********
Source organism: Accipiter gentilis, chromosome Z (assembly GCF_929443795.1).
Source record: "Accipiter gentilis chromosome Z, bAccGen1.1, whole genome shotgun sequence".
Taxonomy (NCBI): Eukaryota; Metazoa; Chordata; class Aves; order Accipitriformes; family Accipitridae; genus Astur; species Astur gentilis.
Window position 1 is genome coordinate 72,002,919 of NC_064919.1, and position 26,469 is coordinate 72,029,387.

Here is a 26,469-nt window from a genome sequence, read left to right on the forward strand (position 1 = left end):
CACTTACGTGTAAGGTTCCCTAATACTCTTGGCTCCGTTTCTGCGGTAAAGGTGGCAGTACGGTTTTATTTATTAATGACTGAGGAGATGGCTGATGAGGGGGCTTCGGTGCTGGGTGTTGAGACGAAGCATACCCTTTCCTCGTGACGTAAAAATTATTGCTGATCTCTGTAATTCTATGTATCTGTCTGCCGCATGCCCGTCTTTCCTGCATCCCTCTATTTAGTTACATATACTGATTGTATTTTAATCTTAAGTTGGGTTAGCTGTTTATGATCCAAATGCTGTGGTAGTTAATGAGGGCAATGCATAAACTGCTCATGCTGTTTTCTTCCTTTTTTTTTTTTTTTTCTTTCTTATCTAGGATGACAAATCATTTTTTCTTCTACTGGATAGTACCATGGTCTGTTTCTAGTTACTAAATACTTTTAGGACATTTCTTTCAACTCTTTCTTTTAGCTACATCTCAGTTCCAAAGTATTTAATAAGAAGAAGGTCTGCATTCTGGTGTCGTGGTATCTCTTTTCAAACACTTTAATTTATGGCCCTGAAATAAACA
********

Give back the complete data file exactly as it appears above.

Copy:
Source organism: Accipiter gentilis, chromosome Z (assembly GCF_929443795.1).
Source record: "Accipiter gentilis chromosome Z, bAccGen1.1, whole genome shotgun sequence".
Taxonomy (NCBI): Eukaryota; Metazoa; Chordata; class Aves; order Accipitriformes; family Accipitridae; genus Astur; species Astur gentilis.
Window position 1 is genome coordinate 72,002,919 of NC_064919.1, and position 26,469 is coordinate 72,029,387.

Here is a 26,469-nt window from a genome sequence, read left to right on the forward strand (position 1 = left end):
CACTTACGTGTAAGGTTCCCTAATACTCTTGGCTCCGTTTCTGCGGTAAAGGTGGCAGTACGGTTTTATTTATTAATGACTGAGGAGATGGCTGATGAGGGGGCTTCGGTGCTGGGTGTTGAGACGAAGCATACCCTTTCCTCGTGACGTAAAAATTATTGCTGATCTCTGTAATTCTATGTATCTGTCTGCCGCATGCCCGTCTTTCCTGCATCCCTCTATTTAGTTACATATACTGATTGTATTTTAATCTTAAGTTGGGTTAGCTGTTTATGATCCAAATGCTGTGGTAGTTAATGAGGGCAATGCATAAACTGCTCATGCTGTTTTCTTCCTTTTTTTTTTTTTTTTCTTTCTTATCTAGGATGACAAATCATTTTTTCTTCTACTGGATAGTACCATGGTCTGTTTCTAGTTACTAAATACTTTTAGGACATTTCTTTCAACTCTTTCTTTTAGCTACATCTCAGTTCCAAAGTATTTAATAAGAAGAAGGTCTGCATTCTGGTGTCGTGGTATCTCTTTTCAAACACTTTAATTTATGGCCCTGAAATAAACA